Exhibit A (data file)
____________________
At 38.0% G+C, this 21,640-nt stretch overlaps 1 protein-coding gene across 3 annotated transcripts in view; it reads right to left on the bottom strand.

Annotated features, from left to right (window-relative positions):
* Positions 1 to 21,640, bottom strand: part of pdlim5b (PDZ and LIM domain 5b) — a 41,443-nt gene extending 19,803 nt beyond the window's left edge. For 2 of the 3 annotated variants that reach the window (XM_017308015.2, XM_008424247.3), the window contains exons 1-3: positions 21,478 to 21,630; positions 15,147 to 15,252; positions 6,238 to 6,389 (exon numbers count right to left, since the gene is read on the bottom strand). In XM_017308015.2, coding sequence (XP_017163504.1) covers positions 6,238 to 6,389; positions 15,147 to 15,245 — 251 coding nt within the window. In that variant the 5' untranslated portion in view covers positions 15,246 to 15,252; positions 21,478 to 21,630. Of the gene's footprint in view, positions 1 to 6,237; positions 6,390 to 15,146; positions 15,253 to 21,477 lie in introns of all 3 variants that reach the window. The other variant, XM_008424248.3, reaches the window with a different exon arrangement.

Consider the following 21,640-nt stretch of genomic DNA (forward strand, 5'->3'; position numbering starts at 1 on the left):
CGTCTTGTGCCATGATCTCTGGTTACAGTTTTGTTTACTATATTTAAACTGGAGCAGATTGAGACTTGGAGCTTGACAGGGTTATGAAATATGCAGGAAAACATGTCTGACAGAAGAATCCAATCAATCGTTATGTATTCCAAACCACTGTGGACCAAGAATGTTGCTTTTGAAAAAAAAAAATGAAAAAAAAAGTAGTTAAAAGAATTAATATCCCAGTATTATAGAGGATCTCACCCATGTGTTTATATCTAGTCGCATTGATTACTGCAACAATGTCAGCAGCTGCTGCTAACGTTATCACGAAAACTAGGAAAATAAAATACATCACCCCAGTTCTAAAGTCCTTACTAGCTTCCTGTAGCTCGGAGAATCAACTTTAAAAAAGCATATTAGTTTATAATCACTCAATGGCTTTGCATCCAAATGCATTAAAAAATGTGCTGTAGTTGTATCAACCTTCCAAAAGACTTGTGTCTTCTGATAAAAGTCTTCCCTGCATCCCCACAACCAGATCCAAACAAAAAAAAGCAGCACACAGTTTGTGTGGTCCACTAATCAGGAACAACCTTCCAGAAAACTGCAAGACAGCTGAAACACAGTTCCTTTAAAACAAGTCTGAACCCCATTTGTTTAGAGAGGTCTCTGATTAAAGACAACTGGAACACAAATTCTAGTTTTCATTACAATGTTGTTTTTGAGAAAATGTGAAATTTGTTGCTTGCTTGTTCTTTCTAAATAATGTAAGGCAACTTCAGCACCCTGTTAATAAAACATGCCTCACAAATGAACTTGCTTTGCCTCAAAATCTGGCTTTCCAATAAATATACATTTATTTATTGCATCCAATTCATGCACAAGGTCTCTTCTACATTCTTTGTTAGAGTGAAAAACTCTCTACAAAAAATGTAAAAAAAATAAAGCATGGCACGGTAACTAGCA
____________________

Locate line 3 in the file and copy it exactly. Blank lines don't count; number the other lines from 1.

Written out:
* Positions 1 to 21,640, bottom strand: part of pdlim5b (PDZ and LIM domain 5b) — a 41,443-nt gene extending 19,803 nt beyond the window's left edge. For 2 of the 3 annotated variants that reach the window (XM_017308015.2, XM_008424247.3), the window contains exons 1-3: positions 21,478 to 21,630; positions 15,147 to 15,252; positions 6,238 to 6,389 (exon numbers count right to left, since the gene is read on the bottom strand). In XM_017308015.2, coding sequence (XP_017163504.1) covers positions 6,238 to 6,389; positions 15,147 to 15,245 — 251 coding nt within the window. In that variant the 5' untranslated portion in view covers positions 15,246 to 15,252; positions 21,478 to 21,630. Of the gene's footprint in view, positions 1 to 6,237; positions 6,390 to 15,146; positions 15,253 to 21,477 lie in introns of all 3 variants that reach the window. The other variant, XM_008424248.3, reaches the window with a different exon arrangement.